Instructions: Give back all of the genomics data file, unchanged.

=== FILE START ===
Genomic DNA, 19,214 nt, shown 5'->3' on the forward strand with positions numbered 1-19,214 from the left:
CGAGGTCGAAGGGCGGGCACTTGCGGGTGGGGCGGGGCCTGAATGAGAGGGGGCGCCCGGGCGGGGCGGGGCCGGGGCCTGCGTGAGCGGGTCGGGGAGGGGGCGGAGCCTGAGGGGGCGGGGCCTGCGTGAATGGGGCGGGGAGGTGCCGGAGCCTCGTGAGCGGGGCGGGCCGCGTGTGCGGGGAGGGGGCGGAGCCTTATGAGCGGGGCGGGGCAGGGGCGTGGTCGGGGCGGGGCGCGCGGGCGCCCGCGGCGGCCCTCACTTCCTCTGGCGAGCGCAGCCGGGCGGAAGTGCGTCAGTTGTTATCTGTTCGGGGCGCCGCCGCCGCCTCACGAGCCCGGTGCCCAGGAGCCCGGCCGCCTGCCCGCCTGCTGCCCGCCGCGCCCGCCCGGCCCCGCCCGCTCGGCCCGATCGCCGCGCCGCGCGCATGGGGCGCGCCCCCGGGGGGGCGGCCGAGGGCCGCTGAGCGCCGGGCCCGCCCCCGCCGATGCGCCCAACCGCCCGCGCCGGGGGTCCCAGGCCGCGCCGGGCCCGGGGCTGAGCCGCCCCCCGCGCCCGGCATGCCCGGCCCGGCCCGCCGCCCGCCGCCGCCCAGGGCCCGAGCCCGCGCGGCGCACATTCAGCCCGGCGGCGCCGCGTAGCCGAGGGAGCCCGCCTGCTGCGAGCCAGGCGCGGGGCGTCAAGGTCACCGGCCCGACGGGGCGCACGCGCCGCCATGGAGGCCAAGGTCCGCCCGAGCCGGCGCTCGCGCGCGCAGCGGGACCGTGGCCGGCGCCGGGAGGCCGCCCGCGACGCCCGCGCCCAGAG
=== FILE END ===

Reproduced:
Genomic DNA, 19,214 nt, shown 5'->3' on the forward strand with positions numbered 1-19,214 from the left:
CGAGGTCGAAGGGCGGGCACTTGCGGGTGGGGCGGGGCCTGAATGAGAGGGGGCGCCCGGGCGGGGCGGGGCCGGGGCCTGCGTGAGCGGGTCGGGGAGGGGGCGGAGCCTGAGGGGGCGGGGCCTGCGTGAATGGGGCGGGGAGGTGCCGGAGCCTCGTGAGCGGGGCGGGCCGCGTGTGCGGGGAGGGGGCGGAGCCTTATGAGCGGGGCGGGGCAGGGGCGTGGTCGGGGCGGGGCGCGCGGGCGCCCGCGGCGGCCCTCACTTCCTCTGGCGAGCGCAGCCGGGCGGAAGTGCGTCAGTTGTTATCTGTTCGGGGCGCCGCCGCCGCCTCACGAGCCCGGTGCCCAGGAGCCCGGCCGCCTGCCCGCCTGCTGCCCGCCGCGCCCGCCCGGCCCCGCCCGCTCGGCCCGATCGCCGCGCCGCGCGCATGGGGCGCGCCCCCGGGGGGGCGGCCGAGGGCCGCTGAGCGCCGGGCCCGCCCCCGCCGATGCGCCCAACCGCCCGCGCCGGGGGTCCCAGGCCGCGCCGGGCCCGGGGCTGAGCCGCCCCCCGCGCCCGGCATGCCCGGCCCGGCCCGCCGCCCGCCGCCGCCCAGGGCCCGAGCCCGCGCGGCGCACATTCAGCCCGGCGGCGCCGCGTAGCCGAGGGAGCCCGCCTGCTGCGAGCCAGGCGCGGGGCGTCAAGGTCACCGGCCCGACGGGGCGCACGCGCCGCCATGGAGGCCAAGGTCCGCCCGAGCCGGCGCTCGCGCGCGCAGCGGGACCGTGGCCGGCGCCGGGAGGCCGCCCGCGACGCCCGCGCCCAGAG